Celtic punk godfathers The Pogues are perhaps associated with boozy excess as much as they are with the band's rollicking signature sound.
That's primarily due to newly-toothsome frontman Shane MacGowan's legendarily hedonistic lifestyle, embodied in such liver-punishing Pogues standards as "Whiskey, You're The Devil", "Streams of Whiskey" and their biggest hit, "Fairytale of New York", the classic Christmas ballad that appropriately begins in a "drunk tank".
So who better to bottle their own brand of booze? The Pogues Irish Whiskey is now available in America, and it's a solid blend of 50 percent 10-year single malt and 50 percent grain, with spring water from Ireland's Ilen River. West Cork Distillers, based in Skibbereen, Ireland, approached the band a few years ago to make the $40 whiskey, and the rowdy outfit was unsurprisingly all for it.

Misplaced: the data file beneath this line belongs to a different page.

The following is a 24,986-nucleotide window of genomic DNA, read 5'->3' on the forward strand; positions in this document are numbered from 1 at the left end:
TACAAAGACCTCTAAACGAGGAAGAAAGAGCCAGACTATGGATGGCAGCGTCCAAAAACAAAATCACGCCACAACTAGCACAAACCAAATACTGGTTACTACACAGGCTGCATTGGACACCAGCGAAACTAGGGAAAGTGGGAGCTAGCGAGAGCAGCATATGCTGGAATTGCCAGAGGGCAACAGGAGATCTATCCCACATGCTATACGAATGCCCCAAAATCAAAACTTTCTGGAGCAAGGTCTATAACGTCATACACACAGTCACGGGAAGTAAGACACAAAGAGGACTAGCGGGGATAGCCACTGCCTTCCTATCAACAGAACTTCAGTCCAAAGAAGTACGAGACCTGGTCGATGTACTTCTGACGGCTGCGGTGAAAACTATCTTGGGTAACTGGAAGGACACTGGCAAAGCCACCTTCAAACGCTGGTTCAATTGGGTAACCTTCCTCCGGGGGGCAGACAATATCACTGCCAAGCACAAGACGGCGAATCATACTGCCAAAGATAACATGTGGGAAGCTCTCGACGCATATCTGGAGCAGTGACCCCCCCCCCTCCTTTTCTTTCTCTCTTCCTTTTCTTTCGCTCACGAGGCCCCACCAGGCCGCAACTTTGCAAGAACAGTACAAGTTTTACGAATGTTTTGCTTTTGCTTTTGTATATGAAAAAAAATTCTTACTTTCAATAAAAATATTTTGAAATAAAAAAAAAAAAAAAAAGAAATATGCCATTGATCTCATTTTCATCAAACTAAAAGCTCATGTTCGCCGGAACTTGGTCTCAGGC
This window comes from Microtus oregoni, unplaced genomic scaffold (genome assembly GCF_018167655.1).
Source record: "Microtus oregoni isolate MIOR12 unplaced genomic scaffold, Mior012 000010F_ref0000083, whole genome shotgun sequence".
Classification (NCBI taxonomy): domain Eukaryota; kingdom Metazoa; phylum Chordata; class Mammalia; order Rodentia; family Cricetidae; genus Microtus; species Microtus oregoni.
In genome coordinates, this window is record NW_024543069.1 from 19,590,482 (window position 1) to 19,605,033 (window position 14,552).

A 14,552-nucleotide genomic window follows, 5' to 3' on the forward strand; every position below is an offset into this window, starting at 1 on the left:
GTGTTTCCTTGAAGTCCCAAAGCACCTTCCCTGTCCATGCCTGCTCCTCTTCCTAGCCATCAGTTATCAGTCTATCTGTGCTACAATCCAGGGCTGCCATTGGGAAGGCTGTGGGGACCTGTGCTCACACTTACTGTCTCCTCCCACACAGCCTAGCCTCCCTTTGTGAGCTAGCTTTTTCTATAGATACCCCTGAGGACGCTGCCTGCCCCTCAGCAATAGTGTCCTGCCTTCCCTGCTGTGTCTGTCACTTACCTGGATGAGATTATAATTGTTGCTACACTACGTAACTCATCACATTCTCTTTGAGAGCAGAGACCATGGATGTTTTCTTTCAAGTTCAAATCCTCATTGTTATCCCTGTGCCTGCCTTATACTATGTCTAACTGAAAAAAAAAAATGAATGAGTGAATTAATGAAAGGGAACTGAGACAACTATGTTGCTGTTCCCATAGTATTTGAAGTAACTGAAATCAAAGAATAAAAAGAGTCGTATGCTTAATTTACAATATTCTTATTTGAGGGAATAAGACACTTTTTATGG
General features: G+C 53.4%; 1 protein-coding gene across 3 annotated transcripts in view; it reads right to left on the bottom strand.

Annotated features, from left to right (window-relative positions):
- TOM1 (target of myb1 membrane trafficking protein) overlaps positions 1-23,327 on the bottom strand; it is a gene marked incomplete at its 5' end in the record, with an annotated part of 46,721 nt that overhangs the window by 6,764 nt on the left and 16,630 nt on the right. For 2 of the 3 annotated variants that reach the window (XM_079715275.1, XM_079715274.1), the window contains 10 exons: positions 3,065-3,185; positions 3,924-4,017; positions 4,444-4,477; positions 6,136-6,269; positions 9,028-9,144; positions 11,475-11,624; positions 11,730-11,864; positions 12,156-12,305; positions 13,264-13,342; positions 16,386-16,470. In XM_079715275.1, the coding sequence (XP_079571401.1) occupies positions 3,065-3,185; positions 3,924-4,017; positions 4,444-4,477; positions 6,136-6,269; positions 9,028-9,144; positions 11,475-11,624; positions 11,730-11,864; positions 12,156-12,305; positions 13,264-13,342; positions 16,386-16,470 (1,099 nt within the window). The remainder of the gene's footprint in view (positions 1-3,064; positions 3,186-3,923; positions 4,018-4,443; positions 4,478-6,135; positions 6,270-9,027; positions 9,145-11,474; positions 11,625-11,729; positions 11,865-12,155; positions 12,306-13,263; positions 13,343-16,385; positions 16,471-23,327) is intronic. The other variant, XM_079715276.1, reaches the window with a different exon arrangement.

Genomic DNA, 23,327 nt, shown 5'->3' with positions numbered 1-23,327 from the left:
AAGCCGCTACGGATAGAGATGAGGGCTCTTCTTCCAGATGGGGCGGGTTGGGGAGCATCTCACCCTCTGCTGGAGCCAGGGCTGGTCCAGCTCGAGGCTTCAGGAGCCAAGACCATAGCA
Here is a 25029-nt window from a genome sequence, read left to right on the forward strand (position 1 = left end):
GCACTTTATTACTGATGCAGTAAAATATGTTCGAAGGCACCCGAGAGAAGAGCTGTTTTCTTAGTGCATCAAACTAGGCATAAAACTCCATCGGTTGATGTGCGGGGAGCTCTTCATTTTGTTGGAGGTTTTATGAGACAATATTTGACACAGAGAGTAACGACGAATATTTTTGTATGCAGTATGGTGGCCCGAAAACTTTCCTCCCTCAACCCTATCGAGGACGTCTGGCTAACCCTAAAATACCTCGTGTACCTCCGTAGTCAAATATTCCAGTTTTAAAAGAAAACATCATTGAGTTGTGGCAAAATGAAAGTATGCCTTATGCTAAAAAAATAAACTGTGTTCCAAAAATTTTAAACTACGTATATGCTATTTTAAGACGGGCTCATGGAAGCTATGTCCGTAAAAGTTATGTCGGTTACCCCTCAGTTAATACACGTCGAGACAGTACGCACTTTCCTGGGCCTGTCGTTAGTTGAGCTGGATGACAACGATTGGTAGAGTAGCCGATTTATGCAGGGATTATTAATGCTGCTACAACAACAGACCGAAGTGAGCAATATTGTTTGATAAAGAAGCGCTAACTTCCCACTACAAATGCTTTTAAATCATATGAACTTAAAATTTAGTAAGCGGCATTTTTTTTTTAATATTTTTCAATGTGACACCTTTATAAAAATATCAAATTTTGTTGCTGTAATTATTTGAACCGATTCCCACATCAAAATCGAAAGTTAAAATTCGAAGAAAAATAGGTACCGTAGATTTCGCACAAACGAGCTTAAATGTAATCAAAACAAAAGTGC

"If anyone should be making whiskey, it's us," James Fearnley, the Pogues' squeezebox player, said at the launch party Tuesday night at Paddy Reilly's Music Bar in Manhattan.
Peter "Spider" Stacy, the Pogues co-founder, tin whistle player and 18-year teetotaler agreed: "We were approached and it just seemed like something we should have done years ago. Our intention all along was to sell whiskey," he joked.
While the Pogues are currently on hiatus—Stacy has been jamming with New Orleans' Lost Bayou Ramblers, of Beasts of the Southern Wild soundtrack fame, and Fearnley plays with a band called Cranky George—2011's "A Parting Glass" tour was the last time the Pogues performed live.
"We're not broken up, but we've pretty much stopped touring," Stacy said. "There comes a point where you think, 'enough is enough.' We’ve been doing this a long time. The flesh might be willing but the spirit might not be."
As for MacGowan, who made news last year by getting 28 shiny new dentures on a titanium frame installed in his formerly toothless mouth, Stacy remarked: "He actually cracked his pelvis last year, but now he’s doing ok."
Whiskey, you're the devil, indeed.